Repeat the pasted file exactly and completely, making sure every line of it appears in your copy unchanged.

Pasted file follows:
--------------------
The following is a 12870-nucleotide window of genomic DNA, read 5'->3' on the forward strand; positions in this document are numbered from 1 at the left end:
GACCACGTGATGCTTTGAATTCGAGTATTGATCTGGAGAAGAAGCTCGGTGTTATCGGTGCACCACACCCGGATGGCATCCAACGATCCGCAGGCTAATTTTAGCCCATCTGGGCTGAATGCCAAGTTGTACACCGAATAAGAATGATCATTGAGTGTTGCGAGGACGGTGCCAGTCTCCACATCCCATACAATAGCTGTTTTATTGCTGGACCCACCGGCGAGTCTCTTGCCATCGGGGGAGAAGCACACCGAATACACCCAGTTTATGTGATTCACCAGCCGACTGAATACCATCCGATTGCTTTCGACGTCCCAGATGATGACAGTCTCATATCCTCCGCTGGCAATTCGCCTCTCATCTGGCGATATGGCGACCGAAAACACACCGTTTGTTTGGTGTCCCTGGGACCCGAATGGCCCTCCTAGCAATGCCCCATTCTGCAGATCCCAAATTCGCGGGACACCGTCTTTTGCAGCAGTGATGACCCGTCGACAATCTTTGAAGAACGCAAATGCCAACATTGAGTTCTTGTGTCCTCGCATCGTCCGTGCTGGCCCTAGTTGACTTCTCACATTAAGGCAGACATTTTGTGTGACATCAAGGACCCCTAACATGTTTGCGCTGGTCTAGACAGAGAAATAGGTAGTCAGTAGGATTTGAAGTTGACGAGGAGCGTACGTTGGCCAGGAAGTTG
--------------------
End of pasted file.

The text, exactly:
The following is a 12870-nucleotide window of genomic DNA, read 5'->3' on the forward strand; positions in this document are numbered from 1 at the left end:
GACCACGTGATGCTTTGAATTCGAGTATTGATCTGGAGAAGAAGCTCGGTGTTATCGGTGCACCACACCCGGATGGCATCCAACGATCCGCAGGCTAATTTTAGCCCATCTGGGCTGAATGCCAAGTTGTACACCGAATAAGAATGATCATTGAGTGTTGCGAGGACGGTGCCAGTCTCCACATCCCATACAATAGCTGTTTTATTGCTGGACCCACCGGCGAGTCTCTTGCCATCGGGGGAGAAGCACACCGAATACACCCAGTTTATGTGATTCACCAGCCGACTGAATACCATCCGATTGCTTTCGACGTCCCAGATGATGACAGTCTCATATCCTCCGCTGGCAATTCGCCTCTCATCTGGCGATATGGCGACCGAAAACACACCGTTTGTTTGGTGTCCCTGGGACCCGAATGGCCCTCCTAGCAATGCCCCATTCTGCAGATCCCAAATTCGCGGGACACCGTCTTTTGCAGCAGTGATGACCCGTCGACAATCTTTGAAGAACGCAAATGCCAACATTGAGTTCTTGTGTCCTCGCATCGTCCGTGCTGGCCCTAGTTGACTTCTCACATTAAGGCAGACATTTTGTGTGACATCAAGGACCCCTAACATGTTTGCGCTGGTCTAGACAGAGAAATAGGTAGTCAGTAGGATTTGAAGTTGACGAGGAGCGTACGTTGGCCAGGAAGTTG